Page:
“Honestly, I don’t know what Italy has that we don’t,” Rudy remarked when I got back from Rome earlier this month. “You realize you’ve been gone the equivalent of…”
I spaced out while he did the math—7 over 1 times 12, multiplied by 2 meals minus 3 weeks—and then presented me with some number so high only dogs could hear it.
“Well for starters, there’s the Villa Doria Pamphili,” I said. “Four hundred acres that function like the lungs of Rome. I saw some of your people there.”
“Hmmm, let me see if I can paint a picture,” I said. “Not that I’m trying to convince you or anything, but there are some pretty great markets, like the daily one at Campo de Fiori.”
“I do like pigeons,” he said, zeroing in on the bird conspicuously catching some late-morning shade.
“And lots of outdoor cafes.”
He yawned and feigned disinterest.
“Granted, there are occasional hindrances,” I paused, thinking of the sign posted inside the Sant’Agnese in Agone church, in Piazza Navona.
“Ma perche?” Rudy looked offended. “Maybe they just mean big dogs?”
“Not to worry,” I interrupted. “You’ve still got the rest of Piazza Navona to explore, and it’s huge.”
He was quiet for a moment.
“Wanna see some more pigeons?” I asked.
“I do like birds,” he hedged. “But what about cats?”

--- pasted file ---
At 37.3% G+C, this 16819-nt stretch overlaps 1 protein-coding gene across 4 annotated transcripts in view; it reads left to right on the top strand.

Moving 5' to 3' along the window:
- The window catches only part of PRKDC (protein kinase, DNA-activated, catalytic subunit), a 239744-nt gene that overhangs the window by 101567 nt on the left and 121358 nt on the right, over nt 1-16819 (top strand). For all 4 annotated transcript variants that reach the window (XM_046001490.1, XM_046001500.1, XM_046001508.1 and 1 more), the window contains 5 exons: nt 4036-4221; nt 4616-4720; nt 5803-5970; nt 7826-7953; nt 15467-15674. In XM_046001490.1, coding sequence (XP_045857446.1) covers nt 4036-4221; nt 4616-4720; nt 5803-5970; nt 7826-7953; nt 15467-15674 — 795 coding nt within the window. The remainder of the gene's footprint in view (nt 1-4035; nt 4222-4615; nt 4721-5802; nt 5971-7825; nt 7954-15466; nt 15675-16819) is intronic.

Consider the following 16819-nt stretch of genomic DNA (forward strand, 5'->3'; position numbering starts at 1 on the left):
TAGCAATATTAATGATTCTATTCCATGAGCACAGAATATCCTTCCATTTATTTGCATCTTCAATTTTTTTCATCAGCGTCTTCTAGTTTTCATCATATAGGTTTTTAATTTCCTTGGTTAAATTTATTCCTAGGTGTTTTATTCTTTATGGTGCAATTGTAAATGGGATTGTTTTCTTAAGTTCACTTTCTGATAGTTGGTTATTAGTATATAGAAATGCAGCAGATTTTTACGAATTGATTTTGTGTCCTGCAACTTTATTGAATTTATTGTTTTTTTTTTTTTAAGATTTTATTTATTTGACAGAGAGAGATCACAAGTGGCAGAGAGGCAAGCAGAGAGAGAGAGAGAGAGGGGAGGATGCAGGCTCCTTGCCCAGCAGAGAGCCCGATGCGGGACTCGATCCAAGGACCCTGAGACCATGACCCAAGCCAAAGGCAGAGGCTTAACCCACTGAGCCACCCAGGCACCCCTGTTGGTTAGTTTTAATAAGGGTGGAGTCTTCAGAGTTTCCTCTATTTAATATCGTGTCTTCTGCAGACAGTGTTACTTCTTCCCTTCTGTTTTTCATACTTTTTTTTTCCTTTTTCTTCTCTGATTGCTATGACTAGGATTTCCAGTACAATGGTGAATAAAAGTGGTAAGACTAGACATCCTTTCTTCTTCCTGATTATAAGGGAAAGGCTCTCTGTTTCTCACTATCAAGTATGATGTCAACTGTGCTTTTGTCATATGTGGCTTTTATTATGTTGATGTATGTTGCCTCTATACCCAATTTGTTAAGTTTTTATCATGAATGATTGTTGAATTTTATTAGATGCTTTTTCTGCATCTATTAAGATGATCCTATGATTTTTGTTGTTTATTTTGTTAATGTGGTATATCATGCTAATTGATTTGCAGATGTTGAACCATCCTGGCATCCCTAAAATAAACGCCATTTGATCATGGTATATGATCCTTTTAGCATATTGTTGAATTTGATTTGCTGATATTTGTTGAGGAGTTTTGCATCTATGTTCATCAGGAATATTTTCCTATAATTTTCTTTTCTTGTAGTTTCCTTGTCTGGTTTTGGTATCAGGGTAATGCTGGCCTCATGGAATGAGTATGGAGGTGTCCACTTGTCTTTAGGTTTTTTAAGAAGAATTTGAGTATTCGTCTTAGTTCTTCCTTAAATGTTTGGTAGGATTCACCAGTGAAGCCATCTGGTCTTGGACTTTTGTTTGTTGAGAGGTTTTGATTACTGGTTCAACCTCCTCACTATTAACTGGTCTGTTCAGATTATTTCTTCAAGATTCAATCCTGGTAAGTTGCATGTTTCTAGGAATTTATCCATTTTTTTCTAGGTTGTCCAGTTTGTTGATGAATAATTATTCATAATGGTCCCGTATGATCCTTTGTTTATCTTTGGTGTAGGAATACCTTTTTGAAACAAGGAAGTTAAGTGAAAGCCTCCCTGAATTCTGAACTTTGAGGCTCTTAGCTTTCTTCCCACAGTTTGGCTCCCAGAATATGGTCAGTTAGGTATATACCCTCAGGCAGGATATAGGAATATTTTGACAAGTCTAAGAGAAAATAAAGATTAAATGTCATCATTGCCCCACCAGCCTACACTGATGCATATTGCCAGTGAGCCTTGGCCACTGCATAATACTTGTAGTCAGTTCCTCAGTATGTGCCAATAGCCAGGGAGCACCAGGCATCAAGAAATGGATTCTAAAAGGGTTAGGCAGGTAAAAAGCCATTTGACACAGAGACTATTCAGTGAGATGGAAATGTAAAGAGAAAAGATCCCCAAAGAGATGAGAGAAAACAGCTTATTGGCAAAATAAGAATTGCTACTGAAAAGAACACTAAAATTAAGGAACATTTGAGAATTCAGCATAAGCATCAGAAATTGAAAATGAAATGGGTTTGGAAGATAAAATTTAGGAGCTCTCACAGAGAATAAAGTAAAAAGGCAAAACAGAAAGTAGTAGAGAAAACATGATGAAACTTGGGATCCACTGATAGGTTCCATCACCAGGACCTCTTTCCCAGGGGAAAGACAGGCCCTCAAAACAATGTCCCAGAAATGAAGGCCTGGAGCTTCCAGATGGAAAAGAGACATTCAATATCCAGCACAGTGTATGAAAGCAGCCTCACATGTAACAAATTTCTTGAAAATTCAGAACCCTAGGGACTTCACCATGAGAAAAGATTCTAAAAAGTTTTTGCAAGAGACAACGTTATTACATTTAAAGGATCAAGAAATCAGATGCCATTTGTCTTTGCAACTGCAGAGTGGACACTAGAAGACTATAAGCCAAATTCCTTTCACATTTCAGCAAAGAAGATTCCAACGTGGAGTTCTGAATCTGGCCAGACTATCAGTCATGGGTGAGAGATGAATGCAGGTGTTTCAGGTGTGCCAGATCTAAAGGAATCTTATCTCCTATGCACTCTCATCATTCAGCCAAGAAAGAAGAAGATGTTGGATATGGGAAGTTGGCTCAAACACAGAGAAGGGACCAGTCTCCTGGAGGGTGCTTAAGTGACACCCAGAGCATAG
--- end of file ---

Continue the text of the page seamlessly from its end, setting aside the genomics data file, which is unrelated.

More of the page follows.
“Ah, i gatti,” I nodded. “Plenty of those, too. Some of my favorites are in the Trastevere neighborhood, along the Tiber.”
“You’d like the gelato,” I said, after a moment.
He nodded. “I see they have cold drinks, too?”
“And the smells,” I said. “Roman smells. Ancient Roman smells.”
He tried to look away.
“Do they have bacon?” he asked abruptly.
“Yes, and it’s used in a delicious pasta dish called Carbonara.”
But in the end, it was the Dolce Vita attitude that really spoke to him. Rudy can be a little wired, as he’s the first to admit.
“I could use un po de relax,” he said, slipping into Italian slang. And in the end, he concede that Rome might have possibilities, and he’d put it on his bucket list.
“I thought you’d never come back to me,” he sighed.
Rome. Roam. Home.